Advertisement 6

Story continues below

Article content

Ontario law allows landlords to evict tenants if they are undertaking major renovations on a unit, and there is no rule that bars landlords from raising the rent between tenants.

Although Patterson said that he has seen fewer “renovictions,” he has observed an increase in renters receiving RTB-32 notices, which allow landlords to evict tenants to make way for a relative or person who will be providing care for another resident of the building.

“Whenever there is an incentive to move out tenants, landlords will take the necessary steps to do that,” Patterson said. “It’s not about the type of evictions when there are a number of loopholes. The policies should match the incentives.”

Back in Toronto, councillors appeared to support the thrust of Bond’s recommendations, but some argued that a framework that protects both the tenants and the properties is necessary.

Advertisement 7

Story continues below

Article content

“We need to tackle both ends,” said councillor Ana Bailão, as critics of vacancy control suggest landlords need an incentive to maintain and upgrade properties. “We need to ensure that stock is in a state of good repair and at an affordable moderate rate for the people of Toronto.”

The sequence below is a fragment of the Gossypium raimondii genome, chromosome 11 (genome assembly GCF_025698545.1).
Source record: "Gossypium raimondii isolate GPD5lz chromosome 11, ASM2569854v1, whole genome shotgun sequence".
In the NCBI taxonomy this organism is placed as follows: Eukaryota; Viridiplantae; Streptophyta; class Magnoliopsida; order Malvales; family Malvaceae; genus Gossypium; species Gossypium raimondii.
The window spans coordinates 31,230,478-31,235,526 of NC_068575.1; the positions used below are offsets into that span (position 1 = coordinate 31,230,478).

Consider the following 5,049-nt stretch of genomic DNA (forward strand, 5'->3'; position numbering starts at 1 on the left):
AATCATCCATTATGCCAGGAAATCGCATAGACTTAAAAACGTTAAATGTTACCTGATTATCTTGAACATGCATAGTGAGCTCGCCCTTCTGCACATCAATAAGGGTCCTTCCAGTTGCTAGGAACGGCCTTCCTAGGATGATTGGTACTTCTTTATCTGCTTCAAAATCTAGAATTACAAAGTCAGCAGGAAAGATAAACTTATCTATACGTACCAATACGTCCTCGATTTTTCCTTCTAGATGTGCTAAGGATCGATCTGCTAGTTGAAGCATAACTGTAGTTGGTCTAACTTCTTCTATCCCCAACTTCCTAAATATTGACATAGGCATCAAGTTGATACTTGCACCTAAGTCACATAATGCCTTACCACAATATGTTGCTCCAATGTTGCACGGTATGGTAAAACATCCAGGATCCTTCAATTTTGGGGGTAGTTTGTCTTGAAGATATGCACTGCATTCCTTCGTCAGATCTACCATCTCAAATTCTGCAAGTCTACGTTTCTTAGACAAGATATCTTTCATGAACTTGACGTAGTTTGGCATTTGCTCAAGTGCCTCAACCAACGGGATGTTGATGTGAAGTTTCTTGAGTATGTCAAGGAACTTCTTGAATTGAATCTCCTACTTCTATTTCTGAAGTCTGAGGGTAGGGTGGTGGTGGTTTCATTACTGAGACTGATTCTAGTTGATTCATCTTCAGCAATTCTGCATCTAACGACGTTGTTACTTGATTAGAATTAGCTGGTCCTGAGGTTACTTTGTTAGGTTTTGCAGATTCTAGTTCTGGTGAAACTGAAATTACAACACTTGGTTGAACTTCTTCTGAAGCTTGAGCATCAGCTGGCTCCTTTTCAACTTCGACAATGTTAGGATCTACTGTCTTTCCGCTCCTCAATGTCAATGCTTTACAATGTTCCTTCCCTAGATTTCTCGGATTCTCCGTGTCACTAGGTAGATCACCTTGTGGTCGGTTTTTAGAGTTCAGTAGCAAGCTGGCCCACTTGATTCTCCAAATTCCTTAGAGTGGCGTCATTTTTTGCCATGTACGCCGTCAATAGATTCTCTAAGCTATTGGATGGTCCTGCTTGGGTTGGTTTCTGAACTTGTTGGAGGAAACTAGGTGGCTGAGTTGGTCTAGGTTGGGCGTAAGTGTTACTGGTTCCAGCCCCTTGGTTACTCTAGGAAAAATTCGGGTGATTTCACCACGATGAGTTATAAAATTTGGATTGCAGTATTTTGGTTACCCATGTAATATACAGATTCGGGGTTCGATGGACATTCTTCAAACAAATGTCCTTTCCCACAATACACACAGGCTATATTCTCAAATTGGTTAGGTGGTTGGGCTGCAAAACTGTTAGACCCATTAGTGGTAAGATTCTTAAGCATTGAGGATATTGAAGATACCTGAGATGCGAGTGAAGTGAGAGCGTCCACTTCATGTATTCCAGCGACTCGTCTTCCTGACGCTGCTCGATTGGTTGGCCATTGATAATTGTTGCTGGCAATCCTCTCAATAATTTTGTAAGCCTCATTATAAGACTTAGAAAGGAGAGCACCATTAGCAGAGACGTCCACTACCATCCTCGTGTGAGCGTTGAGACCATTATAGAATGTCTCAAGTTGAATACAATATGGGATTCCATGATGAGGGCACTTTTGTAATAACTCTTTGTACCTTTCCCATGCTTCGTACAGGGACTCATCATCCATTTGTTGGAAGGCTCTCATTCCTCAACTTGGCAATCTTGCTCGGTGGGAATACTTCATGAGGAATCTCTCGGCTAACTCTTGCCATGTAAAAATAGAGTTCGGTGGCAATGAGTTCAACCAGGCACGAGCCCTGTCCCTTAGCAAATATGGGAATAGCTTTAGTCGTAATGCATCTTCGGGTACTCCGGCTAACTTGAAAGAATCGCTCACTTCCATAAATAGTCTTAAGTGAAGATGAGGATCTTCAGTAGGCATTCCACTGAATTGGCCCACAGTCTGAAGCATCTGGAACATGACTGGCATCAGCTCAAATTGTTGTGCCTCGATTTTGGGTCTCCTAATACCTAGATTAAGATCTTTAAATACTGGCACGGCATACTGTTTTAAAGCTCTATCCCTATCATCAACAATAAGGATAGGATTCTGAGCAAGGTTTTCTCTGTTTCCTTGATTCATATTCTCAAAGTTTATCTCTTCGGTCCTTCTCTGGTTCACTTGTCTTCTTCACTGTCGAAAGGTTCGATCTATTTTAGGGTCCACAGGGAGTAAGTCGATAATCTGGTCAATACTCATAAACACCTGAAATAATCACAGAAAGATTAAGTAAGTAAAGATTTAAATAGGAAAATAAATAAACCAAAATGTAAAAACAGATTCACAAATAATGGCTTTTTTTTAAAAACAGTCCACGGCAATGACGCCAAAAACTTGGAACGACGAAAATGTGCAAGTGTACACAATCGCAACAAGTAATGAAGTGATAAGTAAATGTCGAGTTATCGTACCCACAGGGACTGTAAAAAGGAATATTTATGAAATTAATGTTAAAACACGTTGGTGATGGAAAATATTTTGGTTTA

But city councillors are not the only ones taking the government to task. In a press release this week, Jessica Bell, the Ontario New Democratic Party’s housing critic, said the lack of oversight in the housing ministry is contributing to skyrocketing rent prices. Bell advocates legislation that would ensure that new tenants would be able to pay the same rent as their predecessors.

  1. Toronto homeowners are taking their houses off the market at a greater rate than earlier in the year, according to a new report from real estate platform Strata.

    Cancelled Toronto property listings surge as prices come off the boil

  2. Canada's housing shortage in manifesting differently from people struggling to buy a home to struggling to rent one, as rising interest rates put ownership further out of reach.

    Nowhere to live: Frantic demand for homes-to-buy shifts to homes-to-rent